Some important figures in the mission of the Church in Briton, moving from the area of modern Wales to Ireland and from Ireland to modern day Scotland and northern England:

St Ninian (360-432AD) – Apostle to the Southern Picts (Southern Scotland)

St Patrick (active 2nd half 5th century) – evangelist and bishop of Ireland. Originally from Briton, he was captured as a boy by Irish raiders and made a slave, then escaped from Ireland to return home, where he studied Christianity and was made a priest only to be called by God in a dream to return to Ireland. He is one of the Patron Saints of Ireland.

St Brigid of Kildare (453-524AD) – Abbess and founder of many churches and convents in Ireland. She is another Patron Saint of Ireland.

St David (c 500-589AD) – renowned teacher and preacher – founded churches and monasteries in Wales, Southwest England and Brittany. (Patron Saint of Wales)

St Columba (521-597AD) – Apostle to the (Northern) Picts (Scotland) – in 563AD he and 12 monks crossed from Ireland to the island of Iona (off the southwest coast of modern day Scotland) and founded a monastic community which sent missions to the Picts. Founded many churches, Iona Monastery was a school for missionaries.

St Aidan (~590-651AD) Born in Ireland, trained in Iona, and founder of Lindisfarne, a monastery on the East Coast of Northern England and missionary to the people of that region (Northumbria) (and bishop). He is known for his tireless journeys from village to village, gentle approach, taking an interest in the English people, caring for them, founding churches, monasteries and schools.

St Cuthbert (634-687AD) A monk, travelling missionary, bishop and hermit. Associated with Melrose and Lindisfarne. His bones were carried for 7 years by monks fleeing the Danes (Patron Saint of Northern England) to rest finally in Durham Cathedral.

St Willibrord (658-739AD) Northumbrian (Apostle to the Frisians). Born in York, from age 20-32 studied in Ireland (Abbey of Rathmelsigi), missionary to the Frisians.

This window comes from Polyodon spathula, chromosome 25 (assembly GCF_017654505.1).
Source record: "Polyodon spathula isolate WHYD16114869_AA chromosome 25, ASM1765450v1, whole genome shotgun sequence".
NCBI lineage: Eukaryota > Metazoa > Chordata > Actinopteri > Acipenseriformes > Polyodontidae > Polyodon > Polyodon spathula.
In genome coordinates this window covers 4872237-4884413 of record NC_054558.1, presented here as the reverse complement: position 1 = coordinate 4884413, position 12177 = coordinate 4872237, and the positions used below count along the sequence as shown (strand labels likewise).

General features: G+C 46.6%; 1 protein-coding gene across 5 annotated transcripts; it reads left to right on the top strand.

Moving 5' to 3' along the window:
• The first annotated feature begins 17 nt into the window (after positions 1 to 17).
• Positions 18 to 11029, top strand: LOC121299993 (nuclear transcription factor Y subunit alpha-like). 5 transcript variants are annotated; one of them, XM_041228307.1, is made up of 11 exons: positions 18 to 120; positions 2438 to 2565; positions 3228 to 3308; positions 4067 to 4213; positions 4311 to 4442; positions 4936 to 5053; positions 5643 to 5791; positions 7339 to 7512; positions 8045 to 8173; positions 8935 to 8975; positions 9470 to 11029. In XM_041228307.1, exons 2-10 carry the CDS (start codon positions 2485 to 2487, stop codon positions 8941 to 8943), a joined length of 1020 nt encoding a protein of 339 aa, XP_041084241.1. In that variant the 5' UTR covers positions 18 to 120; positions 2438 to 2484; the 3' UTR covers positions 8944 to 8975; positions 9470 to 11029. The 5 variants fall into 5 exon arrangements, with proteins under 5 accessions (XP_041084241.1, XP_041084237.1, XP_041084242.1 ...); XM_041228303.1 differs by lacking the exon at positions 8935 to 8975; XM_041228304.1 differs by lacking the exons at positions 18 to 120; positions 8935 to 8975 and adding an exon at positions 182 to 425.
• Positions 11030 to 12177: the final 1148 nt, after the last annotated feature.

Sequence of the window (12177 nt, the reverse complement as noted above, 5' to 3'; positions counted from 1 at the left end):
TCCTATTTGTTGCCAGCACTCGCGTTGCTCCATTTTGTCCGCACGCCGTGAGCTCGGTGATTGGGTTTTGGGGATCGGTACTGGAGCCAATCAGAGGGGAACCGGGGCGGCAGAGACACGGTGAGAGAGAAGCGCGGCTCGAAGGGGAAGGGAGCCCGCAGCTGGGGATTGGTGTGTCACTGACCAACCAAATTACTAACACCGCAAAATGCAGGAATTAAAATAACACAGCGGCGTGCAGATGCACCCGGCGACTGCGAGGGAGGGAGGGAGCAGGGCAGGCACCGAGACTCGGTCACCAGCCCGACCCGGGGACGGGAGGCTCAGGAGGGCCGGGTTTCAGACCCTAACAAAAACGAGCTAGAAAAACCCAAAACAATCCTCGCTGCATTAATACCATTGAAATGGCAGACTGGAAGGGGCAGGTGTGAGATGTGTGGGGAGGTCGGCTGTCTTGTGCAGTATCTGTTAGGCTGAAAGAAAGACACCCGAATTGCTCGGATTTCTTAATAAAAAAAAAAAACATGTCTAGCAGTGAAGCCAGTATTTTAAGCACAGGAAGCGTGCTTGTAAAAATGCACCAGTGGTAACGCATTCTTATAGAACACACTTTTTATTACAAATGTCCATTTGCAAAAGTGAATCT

St Augustine of Canterbury (~530-604AD) Was sent by Pope Gregory the Great to convert the
pagans of South East Britain to the Christian faith. Augustine arrived in 597 with 40, many of whom were monks. The pagan king had married a Christian princess from Gaul. St Augustine’s mission was a success: the King soon accepted the Christian faith and on Christmas day of that year, many of the King’s subjects were baptised. Pope Gregory’s idea was for Augustine to set up two Archbishoprics one in London and one in York – each with 12 bishoprics. For various reason, Canterbury became the Archbishopric rather than London. To this day there are two archbishoprics in the Church of England, one in Canterbury and one in York, and there are 12 senior bishops from each Archbishopric in the House of Lords.

St Hilda (614-680AD) Was daughter of a king, became a nun (from age 33)st-hilda-web-large and soon made Abbess of Hartepoole (appointed by St Aidan) and then founder of Whitby Abbey, both of which were “double monasteries” (i.e they had men and women, professed monks and nuns, living separately but coming together for worship). She especially promoted Scripture study, was a skilled administrator and teacher, known for her wisdom and piety, and was sought out by kings for advice.

figure-4-whitbyWhitby monastery (left) in Northumbria, led by St Hilda, was chosen by King Oswald to convene the Synod of Whitby (664) where there was agreement amongst the Celtic monks to accept the Roman traditions. Some of the differences discussed were:

  • the date of Easter (particularly important as Christians from the South were mingling more with Christians in the North);
  • the ecclesiastical tonsure (the haircut of monks!);
  • Bede makes this cryptic remark, “a failure to complete the sacrament of baptism” which modern scholars debate whether this might mean a failure to have confirmation in the Celtic Church;
  • approaches to ascetic practices (the Celtic monastics had a more severe Rule, following the Desert Fathers, than the Benedictine Rule, also “characteristic of their rigorous asceticism was an emphasis on missionary work – a voluntary exile of wandering for the love of God (peregrinati)” [Trevor Miller, New Dictionary of Theology];
  • missionary endeavours; and
  • church organization.

The Church of England website notes two important aspects of this early part of its history:

What eventually became known as the Church of England (the Ecclesia Anglicana – or the English Church) was the result of a combination of three streams of Christianity: (i) the Roman tradition of St Augustine and his successors, (ii) the remnants of the old Romano-British church and (iii) the Celtic tradition coming down from Scotland and associated with people like St Aidan and St Cuthbert.

The result [of St Augustine’s mission and subsequent Synods] was an English Church… that was fully assimilated into the mainstream of the Christian Church of the West. This meant that it was influenced by the wider development of the Western Christian tradition in matters such as theology, liturgy, church architecture, and the development of monasticism. It also meant that until the Reformation in the 16th century the Church of England acknowledged the authority of the Pope.

[C of E website]

(see also Part 2: A Medieval Church   Part 3: A Reformed Church
Part 4: A Continually Reforming Church